Taking a moment to center.
Taking a moment to center.

The largest leap I made when entering the world of burlesque was not physical. It was not the tassel twirling or the hip shimmies, the bump-or-grinds or the standing split (which my ass can’t do without killing myself anyways.)

It was learning to see myself as a sexy woman.

More importantly, it was feeling sexy.

For so long, despite my reading of Audre Lorde’s Uses of the Erotic, I had pretty much accepted that only certain types of bodies and women could be seen as sexy. I was more comfortable being funny and theatrical, because that was where I saw myself. Girls and women like me, weren’t seen as inherently sexy and feminine.

Intellectually, I knew this was bullshit, but I would literally find myself unable to do certain movements or flirtations in burlesque class due to these mental formations. And when I did, I felt stupid and silly. I was afraid people might laugh at me, that they would smell my awkward display of sensuality a mile away.

I felt like some kind of impersonator, that I was behaving like what Sexy “should” be. A kind of sexy that had no real connection to my living, breathing body.

But, I kept going. The first time I took a burlesque class through Brown Girls Burlesque, I stood in awe of these women of varying shapes and shades who so proudly flaunted their erotic personas on stage. I went to a ton of burlesque shows. I let myself feel awkward as I winked and circled my hips and was fully alive on stage. I danced alone in front of mirrors at home. I journaled about the hard truths about how I had defined sexy before. I expanded my media intake. I asked myself tons of questions:

Where did I first learn about what sexy was? How would my views on sexuality be different if I had never seen music videos or porn in my life? Why am I so tied up to mainstream’s definitions of sexy? When do I feel the sexiest? Who’s the sexiest person I know in real life? Which celebrities do I actually find sexy and which ones have I just been told that they are and reluctantly agree?

I’m still asking myself these questions, but the answers are taking on a deeper level of cognition because they are not just located within my grey matter. I realize that I can’t just “gobble” up these redefinitions. They will take time. The journey is not about what everyone else is doing or how others experience me or even their own sensuality, it is about my own truth.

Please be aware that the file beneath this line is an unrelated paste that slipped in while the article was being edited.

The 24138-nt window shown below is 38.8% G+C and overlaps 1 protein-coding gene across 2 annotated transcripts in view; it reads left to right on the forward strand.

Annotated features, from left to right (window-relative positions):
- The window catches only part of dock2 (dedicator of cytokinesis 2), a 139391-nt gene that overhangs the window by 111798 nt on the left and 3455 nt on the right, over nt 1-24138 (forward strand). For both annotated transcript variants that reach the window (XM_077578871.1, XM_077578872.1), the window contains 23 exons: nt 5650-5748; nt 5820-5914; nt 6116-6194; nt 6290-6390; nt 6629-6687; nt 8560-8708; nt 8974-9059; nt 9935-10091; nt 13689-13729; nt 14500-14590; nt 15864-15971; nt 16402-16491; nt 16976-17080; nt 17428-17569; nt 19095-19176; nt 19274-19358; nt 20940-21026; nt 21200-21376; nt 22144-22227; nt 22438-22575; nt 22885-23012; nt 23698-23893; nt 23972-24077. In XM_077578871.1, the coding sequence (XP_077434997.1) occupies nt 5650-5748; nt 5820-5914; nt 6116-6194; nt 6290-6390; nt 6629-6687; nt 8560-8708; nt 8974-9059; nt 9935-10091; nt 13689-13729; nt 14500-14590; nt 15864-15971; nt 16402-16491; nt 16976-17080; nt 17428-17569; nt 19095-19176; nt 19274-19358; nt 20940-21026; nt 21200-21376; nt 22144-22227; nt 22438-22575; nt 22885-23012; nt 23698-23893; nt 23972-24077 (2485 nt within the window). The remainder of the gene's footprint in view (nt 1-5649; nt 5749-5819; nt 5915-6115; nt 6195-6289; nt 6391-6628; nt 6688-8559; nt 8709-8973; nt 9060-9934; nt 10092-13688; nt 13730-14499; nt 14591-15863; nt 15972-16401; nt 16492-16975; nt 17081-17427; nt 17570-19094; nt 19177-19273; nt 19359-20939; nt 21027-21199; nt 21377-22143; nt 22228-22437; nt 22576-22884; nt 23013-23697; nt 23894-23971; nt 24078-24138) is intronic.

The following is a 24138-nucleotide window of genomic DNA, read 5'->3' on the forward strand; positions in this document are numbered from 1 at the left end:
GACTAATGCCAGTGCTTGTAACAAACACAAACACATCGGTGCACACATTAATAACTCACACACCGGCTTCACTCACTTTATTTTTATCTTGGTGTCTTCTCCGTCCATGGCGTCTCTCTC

So.

 I am sexy. I know that Perle Noire is my sensual hero. I know that mainstream attitudes about what constitutes sexy will probably not change much in my lifetime. I know that it is my experience and definition of sexy that matters more than People Magazine’s. I think that sexuality can be spiritual. I know that there is true power in the erotic.

I don’t know if Beyoncé or Kim K or Rihanna have really changed the conversation on women and their sexuality. Perhaps for some women, they have. Still, I think our experience of sensuality and sex is still too firmly tied to the most superficial of attributes. I want more.

I would like to see women talking more about their sexual journeys toward wholeness after experiencing trauma, I would like to hear about how women who aren’t the mainstream definition of sexy still experience themselves as very sexual beings, I would like to see a diversity of bodies of varying ages and abilities and sizes full embodied in their erotic power (but not just in a social media campaign), I would like to hear how black women have redefined sexy amidst racist and sexist expectations. I would like to hear how women came to love and enjoy their natural rhythms and love the most disparaged parts of their bodies; their periods, their menopause, their pussies.

These stories ARE happening, don’t get me wrong. I read about them. I listen to podcasts about them. New paradigms are being created. I think the journey towards redefinition starts when just one woman hears a common patriarchal “law”, tilts her head and names her own experience as valid.

Kudos to People Magazine for prodding me along.

Questions for further reflection: What do you define as sexy? When do you feel the sexiest? What struggles have you encountered in defining yourself as an erotic being? Who would you pick to coach you around feeling sexy if you could pick anyone in the world? What gets in the way of redefining your world?

Onward,

Hannah